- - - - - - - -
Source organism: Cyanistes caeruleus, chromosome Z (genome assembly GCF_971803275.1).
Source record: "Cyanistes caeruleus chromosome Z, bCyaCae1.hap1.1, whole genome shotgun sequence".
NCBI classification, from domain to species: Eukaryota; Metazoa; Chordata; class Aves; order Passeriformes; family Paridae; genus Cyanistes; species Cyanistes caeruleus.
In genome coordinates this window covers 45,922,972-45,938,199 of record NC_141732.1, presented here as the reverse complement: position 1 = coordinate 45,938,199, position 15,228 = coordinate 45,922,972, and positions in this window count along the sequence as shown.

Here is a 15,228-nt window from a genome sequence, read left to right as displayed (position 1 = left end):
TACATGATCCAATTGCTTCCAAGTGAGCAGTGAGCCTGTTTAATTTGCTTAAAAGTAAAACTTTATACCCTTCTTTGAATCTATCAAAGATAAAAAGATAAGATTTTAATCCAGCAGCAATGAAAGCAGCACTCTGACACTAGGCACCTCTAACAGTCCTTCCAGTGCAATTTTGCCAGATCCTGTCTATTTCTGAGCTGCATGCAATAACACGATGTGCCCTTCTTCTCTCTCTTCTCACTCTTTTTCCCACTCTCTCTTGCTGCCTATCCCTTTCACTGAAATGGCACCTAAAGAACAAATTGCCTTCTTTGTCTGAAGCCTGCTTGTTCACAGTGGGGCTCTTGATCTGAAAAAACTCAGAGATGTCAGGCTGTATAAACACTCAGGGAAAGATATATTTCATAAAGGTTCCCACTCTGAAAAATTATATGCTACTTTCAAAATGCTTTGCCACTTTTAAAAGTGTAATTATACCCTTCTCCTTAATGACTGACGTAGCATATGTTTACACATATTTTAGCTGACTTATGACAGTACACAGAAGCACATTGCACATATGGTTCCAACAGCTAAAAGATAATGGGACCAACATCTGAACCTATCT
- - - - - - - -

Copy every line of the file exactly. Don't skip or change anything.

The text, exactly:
Source organism: Cyanistes caeruleus, chromosome Z (genome assembly GCF_971803275.1).
Source record: "Cyanistes caeruleus chromosome Z, bCyaCae1.hap1.1, whole genome shotgun sequence".
NCBI classification, from domain to species: Eukaryota; Metazoa; Chordata; class Aves; order Passeriformes; family Paridae; genus Cyanistes; species Cyanistes caeruleus.
In genome coordinates this window covers 45,922,972-45,938,199 of record NC_141732.1, presented here as the reverse complement: position 1 = coordinate 45,938,199, position 15,228 = coordinate 45,922,972, and positions in this window count along the sequence as shown.

Here is a 15,228-nt window from a genome sequence, read left to right as displayed (position 1 = left end):
TACATGATCCAATTGCTTCCAAGTGAGCAGTGAGCCTGTTTAATTTGCTTAAAAGTAAAACTTTATACCCTTCTTTGAATCTATCAAAGATAAAAAGATAAGATTTTAATCCAGCAGCAATGAAAGCAGCACTCTGACACTAGGCACCTCTAACAGTCCTTCCAGTGCAATTTTGCCAGATCCTGTCTATTTCTGAGCTGCATGCAATAACACGATGTGCCCTTCTTCTCTCTCTTCTCACTCTTTTTCCCACTCTCTCTTGCTGCCTATCCCTTTCACTGAAATGGCACCTAAAGAACAAATTGCCTTCTTTGTCTGAAGCCTGCTTGTTCACAGTGGGGCTCTTGATCTGAAAAAACTCAGAGATGTCAGGCTGTATAAACACTCAGGGAAAGATATATTTCATAAAGGTTCCCACTCTGAAAAATTATATGCTACTTTCAAAATGCTTTGCCACTTTTAAAAGTGTAATTATACCCTTCTCCTTAATGACTGACGTAGCATATGTTTACACATATTTTAGCTGACTTATGACAGTACACAGAAGCACATTGCACATATGGTTCCAACAGCTAAAAGATAATGGGACCAACATCTGAACCTATCT